Tag Archives: process

Three ways to smooth your path for device development

Medical Device Development routemap v5.0 narrow viewSpring of 2013 still seems recent, so I was surprised to realise that the route map for medical device development will shortly be 3 years old. If it were a child in the UK, we would be able to get 15 hours free childcare a week from this September.

Children learn and grow at an alarming rate, especially when you’re looking back over what seems like a very short time and realise that the baby you remember holding in your arms “yesterday” is now a teenager.

The route map too is growing up fast. It’s being used across the world, from Australia, through Asia to Europe and on to North America. Users have fed back great experiences. Uses ranging from a desktop aide mémoire, a teaching aid, through to a planning and design review tool!

There comes a time when a child learns new skills, and naturally integrates them into their daily lives and toolkit.

We’re proud to announce the launch of the route map for medical device development 5.0 today. Numerous user suggestions have been incorporated in this new version, along with two new tracks; Intellectual Property and Market Research.

The route map continues to help you in three ways, it;

  1. Describes the journey you’ll embark upon, from a device idea through to launch.
  2. Sets out the main activities for each of 9 disciplines, through four stages of product development.
  3. Identifies the points where there are major interactions between disciplines.

And here it is…

Click to open a pdf version you can download

Click to open a pdf version you can download

You may already see how this picture will be helpful, whether you’re working in medical devices, combination products, pharmaceuticals, aerospace, defence, electronics…..

Send me your thoughts on how you can use the route map, because having a straightforward, independent view is always valuable.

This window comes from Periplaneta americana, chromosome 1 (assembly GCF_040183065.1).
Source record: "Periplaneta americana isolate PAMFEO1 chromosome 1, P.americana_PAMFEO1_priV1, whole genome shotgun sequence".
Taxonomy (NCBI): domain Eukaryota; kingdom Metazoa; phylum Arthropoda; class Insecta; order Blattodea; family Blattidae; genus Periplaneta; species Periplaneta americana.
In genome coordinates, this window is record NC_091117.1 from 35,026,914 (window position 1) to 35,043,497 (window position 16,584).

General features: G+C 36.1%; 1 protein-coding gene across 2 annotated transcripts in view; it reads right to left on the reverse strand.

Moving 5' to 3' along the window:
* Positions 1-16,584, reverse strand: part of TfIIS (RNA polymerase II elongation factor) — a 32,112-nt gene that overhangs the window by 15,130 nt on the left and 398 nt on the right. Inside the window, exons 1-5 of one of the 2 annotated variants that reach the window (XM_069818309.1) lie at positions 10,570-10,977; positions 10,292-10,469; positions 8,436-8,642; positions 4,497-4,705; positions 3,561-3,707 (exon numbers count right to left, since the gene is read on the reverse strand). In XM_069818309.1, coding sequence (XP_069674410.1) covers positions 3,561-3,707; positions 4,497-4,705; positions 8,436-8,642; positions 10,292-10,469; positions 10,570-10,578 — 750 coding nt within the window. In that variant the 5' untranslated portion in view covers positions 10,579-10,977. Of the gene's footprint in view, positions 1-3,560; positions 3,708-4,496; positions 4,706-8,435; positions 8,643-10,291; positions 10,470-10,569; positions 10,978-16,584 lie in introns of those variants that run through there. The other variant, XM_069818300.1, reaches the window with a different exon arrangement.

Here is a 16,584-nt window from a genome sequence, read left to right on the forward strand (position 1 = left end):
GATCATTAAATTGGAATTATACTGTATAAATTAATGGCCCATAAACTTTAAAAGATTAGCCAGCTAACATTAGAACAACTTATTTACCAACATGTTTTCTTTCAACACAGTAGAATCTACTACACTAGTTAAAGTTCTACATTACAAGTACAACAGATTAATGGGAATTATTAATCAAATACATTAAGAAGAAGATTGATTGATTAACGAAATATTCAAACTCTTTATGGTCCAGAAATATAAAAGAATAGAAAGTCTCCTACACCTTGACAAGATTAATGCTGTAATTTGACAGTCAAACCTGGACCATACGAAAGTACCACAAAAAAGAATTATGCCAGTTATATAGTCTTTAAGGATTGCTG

Is herding cats easier than Design Controls?

With increasing pressures on healthcare businesses to get to market quicker and pressure to lower development costs, managing your design controls activities effectively has never been more important. However, regulatory expectations for medical technology development are continuously evolving. IMG_20150917_121626071There’s a natural tension between these two aims that is further complicated by the interactions and interdependencies of the major strands of product development. Following a process that is focused on doing the right things, at the right times, ensures the balance is maintained, shortens your time to market and reduces development costs.

This may all sound difficult to balance, managing to cope with these strands going off in sometimes wildly different directions.  If you’ve ever even thought about herding cats, you’ll appreciate the challenges involved.  However, in the latest of our programme of professional development training courses, in collaboration with Medilink West Midlands, we had the pleasure of focusing on how to manage control these strands,.Getting to grips with Design Controls

“Excellent, interactive aspect of the course was a brilliant idea”



Our goal was to provide attendees with an understanding of the crucial steps that need to be taken to ensure successful project completion. We outlined common pitfalls and how to avoid them as well as providing strategies to apply to existing and new projects.
Typical of the training events we deliver, the day was intensive and action packed, no time for delegates to switch off!

“Excellent, very well paced, good practical sessions”

Talking issues through
As usual, there were several full immersion workshops, interspersed with “classroom” sessions, as you can see from these photos. Delegates experienced first hand the key stages of defining and managing a project though to completion.

Delegates left the event full of enthusiasm and keen to implement what they’d learned.

“I wish we’d looked at this course 18 months ago”

They left better equipped for their next (or current) device project and perhaps more capable at herding cats too.

All of our professional development sessions can be run in-house and tailored to fit your specific needs. Some of our recent sessions include project management, medical device development, design controls, Human Factors and risk management.

If you don’t have time to do it right…

“…when will you have time to do it over?”